Show date: Friday, October 4, 2019
I’ll be honest, this is not the kind of music I would put on for myself. But I’ve been spending a lot of time driving with my older son and I typically let him pick the music. So I’ve been getting introduced to bands like Diablo Swing Orchestra, Kamelot, Battle Beast and others on tonight’s bill. It didn’t take any arm twisting on my son’s part to convince me to join him for an evening of metal. The Palace of Fine Arts is such an iconic venue, and I had a feeling the bands would put on a really good show – I was not wrong.
My son drove us all the way from Boulder Creek to San Francisco on his learner’s permit. I wasn’t sure he was going to be game, but he ended up driving us all the way to the City for his first time. We parked down by Crissy Field, so we were right there by the Bay in the late afternoon. We soaked in the view for a few minutes, and then headed to the Marina district to find something to eat. A little while later, bellies full, we made our way to the Palace of Fine Arts.
It was twilight, and there were folks scattered about the great semi-circular colonnade of the Palace, with its statues and lush vegetation. There were the inevitable couples getting their engagement photos, and a few groups of obvious metal fans looking for the entrance.
I wasn’t sure what to expect, but I found the event to be very inviting. There were a lot of young, kind of nerdy guys like my son, many sporting band shirts and jeans. But there were folks of all ages, and likewise there was a fair number of women as well. There were only a small number of folks in what I would call “metal” attire – long coats and leather with studs and klunky black boots – and these were mostly older (on up from 40-ish) couples. There were a few groups of younger women that had some pretty cute metal outfits as well. In general, there was a feeling of camaraderie, of being inside a smallish subculture, with limited opportunities to gather.
The show got started pretty directly. It is an elegant theater on the inside, and everybody was sitting in their comfy seat when Battle Beast took the stage. Lead singer Noora Louhimo was decked out in Viking themed battle dress, and topped with a helmet with horns. Louhimo declared “This is a metal show! What are you all doing sitting down?” Naturally we all stood up and pretty much stayed standing for the rest of the night. Battle Beast was maybe my favorite act of the evening, because of the strong stage presence and vocal performance by Louhimo. As would be the case with most of tonight’s bands, there were several anthemic numbers (Eden, Straight to the Heart) that had the crowd pumping their fists.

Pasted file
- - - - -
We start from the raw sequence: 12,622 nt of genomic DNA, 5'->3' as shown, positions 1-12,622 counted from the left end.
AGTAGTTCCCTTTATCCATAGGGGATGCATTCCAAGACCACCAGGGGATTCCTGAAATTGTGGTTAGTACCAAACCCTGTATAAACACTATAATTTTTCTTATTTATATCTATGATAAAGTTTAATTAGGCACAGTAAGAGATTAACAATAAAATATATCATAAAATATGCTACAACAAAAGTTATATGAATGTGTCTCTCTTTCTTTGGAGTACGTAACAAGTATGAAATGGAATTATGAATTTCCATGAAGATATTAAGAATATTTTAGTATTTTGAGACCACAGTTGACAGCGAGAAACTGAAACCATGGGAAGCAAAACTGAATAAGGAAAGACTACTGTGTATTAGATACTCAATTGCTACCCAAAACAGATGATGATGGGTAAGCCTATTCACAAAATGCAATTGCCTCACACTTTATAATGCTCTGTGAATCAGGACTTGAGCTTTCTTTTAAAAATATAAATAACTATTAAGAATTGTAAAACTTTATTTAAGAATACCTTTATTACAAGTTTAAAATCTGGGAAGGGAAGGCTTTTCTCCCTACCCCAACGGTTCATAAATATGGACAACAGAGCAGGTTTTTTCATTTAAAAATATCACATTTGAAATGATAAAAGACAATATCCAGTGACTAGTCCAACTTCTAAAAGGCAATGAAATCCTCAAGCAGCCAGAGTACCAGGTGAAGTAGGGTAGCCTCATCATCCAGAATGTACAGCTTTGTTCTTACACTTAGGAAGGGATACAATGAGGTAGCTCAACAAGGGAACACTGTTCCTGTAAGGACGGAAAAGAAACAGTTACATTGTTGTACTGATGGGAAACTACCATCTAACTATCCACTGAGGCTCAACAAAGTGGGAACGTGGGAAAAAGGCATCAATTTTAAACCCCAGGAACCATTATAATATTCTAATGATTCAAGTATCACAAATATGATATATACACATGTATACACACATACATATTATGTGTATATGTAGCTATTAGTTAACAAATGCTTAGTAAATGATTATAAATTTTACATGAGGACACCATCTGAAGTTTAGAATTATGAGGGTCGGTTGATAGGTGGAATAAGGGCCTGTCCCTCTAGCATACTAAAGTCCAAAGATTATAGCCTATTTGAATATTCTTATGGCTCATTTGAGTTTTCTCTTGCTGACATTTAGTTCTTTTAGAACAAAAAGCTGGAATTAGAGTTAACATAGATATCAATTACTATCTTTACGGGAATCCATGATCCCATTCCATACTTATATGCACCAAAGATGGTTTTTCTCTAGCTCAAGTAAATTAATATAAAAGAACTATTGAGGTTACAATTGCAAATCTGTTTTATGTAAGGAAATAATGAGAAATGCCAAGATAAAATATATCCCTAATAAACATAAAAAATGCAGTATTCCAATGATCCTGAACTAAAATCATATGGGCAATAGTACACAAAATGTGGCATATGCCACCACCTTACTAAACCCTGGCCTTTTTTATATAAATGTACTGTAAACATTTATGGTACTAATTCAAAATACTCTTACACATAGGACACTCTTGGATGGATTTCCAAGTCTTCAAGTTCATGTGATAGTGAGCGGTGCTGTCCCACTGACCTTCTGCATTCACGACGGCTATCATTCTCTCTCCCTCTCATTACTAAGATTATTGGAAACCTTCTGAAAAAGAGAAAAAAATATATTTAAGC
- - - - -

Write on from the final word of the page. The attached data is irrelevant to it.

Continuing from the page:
I think Louhimo was being a little tongue-in-cheek when she claimed that Battle Beast is Finland’s number 1 “satanic melodic death metal” band. A little bit later she joked that they used to be a viking metal band, and then launched into Bastard Son of Odin from the 2017 Bringer of Pain album. Battle Beast played a solid set, took their bows for the appreciative crowd, and then they were gone.
Next on the bill was Sonata Arctica from Sweden. I enjoyed this band a lot, too. Lead singer Tony Kakko was really very sweet and down-to-earth. He thanked us all for supporting the artists, and showing up for live performance. Kakko mentioned that he was a parent, and directly referenced the climate crisis, so kudos for that. I noted that one of the songs related to suicide? He said “Life is better alive” which I certainly can’t argue with! They also did a vodka chant which was amusing. I noticed that the audience knows the songs and is singing alone which is great.
Finally it’s time for the main act, Kamelot. There are blinding lights, and the drummer is up on the big riser. My notes say “relentless from the first note” and “emoting and thrumming 110%”. Surprised to find just now that Kamelot is actually from Tampa, Florida. Lead singer Tommy Karevik is from Sweden, though. Karevik has an excellent voice. Joining Karevik on several numbers is Lauren Hart which added a nice counterpoint. Pretty much every song was a barn burner – drums pounding relentlessly, veins bulging on the bassist’s forehead, guitar player shredding and stalking the stage. We really got our money’s worth from this show!